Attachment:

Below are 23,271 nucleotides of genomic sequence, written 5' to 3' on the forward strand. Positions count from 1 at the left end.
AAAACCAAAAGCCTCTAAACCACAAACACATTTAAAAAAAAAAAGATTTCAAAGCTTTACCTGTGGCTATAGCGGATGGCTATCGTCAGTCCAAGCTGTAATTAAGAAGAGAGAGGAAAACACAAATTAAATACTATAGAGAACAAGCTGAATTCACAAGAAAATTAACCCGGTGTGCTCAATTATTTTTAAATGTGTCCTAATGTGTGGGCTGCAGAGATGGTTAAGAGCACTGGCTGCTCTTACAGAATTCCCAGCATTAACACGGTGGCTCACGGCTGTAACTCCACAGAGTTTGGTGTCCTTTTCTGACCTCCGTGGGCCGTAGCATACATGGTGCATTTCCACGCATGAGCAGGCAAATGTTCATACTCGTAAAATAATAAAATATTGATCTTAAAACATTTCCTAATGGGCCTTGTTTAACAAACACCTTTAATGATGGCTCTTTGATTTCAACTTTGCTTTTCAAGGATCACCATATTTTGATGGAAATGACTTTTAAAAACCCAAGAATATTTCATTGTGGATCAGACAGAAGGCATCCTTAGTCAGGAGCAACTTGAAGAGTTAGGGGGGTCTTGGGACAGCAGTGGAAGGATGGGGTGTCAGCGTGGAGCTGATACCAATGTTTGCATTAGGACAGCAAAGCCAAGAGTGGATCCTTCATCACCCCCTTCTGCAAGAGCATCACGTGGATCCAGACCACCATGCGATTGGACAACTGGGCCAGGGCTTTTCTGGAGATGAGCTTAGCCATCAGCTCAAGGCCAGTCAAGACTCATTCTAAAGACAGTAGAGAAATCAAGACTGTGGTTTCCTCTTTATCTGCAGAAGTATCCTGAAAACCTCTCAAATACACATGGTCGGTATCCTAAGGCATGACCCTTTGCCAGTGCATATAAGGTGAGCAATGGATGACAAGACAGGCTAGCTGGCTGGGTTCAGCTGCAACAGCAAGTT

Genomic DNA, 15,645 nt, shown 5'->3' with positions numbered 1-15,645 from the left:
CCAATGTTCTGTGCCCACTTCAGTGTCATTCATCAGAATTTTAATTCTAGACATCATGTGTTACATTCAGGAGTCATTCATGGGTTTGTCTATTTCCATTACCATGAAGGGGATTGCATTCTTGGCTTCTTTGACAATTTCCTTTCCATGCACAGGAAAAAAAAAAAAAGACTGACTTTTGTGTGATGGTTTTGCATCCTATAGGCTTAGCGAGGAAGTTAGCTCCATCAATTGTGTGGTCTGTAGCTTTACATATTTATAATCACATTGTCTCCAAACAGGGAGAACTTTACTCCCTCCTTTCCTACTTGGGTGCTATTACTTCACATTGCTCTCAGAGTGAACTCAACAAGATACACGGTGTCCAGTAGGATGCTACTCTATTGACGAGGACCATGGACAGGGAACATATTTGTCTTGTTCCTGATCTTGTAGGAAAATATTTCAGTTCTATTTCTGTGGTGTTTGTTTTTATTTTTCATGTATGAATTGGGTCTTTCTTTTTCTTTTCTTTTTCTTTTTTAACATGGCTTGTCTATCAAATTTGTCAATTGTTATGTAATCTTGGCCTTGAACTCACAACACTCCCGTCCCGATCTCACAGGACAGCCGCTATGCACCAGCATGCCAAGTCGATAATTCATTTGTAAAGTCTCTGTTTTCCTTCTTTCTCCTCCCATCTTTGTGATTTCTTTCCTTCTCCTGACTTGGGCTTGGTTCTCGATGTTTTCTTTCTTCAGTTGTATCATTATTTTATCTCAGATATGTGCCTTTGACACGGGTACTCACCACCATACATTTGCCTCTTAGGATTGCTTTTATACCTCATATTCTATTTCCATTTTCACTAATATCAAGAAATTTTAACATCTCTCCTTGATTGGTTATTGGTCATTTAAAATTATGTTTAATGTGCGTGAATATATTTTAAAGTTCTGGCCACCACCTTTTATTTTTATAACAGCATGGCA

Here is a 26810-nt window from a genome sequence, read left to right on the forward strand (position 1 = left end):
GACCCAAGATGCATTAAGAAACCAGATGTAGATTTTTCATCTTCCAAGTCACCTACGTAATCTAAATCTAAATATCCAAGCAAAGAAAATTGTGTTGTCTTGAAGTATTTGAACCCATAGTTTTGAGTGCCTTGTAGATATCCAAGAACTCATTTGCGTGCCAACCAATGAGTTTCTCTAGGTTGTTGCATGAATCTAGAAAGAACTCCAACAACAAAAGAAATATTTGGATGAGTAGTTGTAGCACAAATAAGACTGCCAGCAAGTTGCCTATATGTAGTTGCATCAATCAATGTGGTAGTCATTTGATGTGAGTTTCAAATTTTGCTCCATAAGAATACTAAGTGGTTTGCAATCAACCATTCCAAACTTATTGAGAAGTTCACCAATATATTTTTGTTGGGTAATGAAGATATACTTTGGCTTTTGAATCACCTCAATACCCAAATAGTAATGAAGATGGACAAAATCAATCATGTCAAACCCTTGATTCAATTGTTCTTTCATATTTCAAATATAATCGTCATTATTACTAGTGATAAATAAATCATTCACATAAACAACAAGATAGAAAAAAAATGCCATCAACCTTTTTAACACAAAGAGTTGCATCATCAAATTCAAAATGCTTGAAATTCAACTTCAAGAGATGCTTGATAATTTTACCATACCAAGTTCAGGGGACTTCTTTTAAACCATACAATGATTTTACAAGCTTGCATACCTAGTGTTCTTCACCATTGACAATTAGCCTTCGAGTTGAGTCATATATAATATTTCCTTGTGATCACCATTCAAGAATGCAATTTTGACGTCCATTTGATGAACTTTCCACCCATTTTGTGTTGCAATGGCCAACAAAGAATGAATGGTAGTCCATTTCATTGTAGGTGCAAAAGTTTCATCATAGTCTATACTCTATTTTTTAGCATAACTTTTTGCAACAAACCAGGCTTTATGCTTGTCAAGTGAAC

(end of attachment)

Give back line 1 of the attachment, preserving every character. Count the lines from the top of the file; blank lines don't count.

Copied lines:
Below are 23,271 nucleotides of genomic sequence, written 5' to 3' on the forward strand. Positions count from 1 at the left end.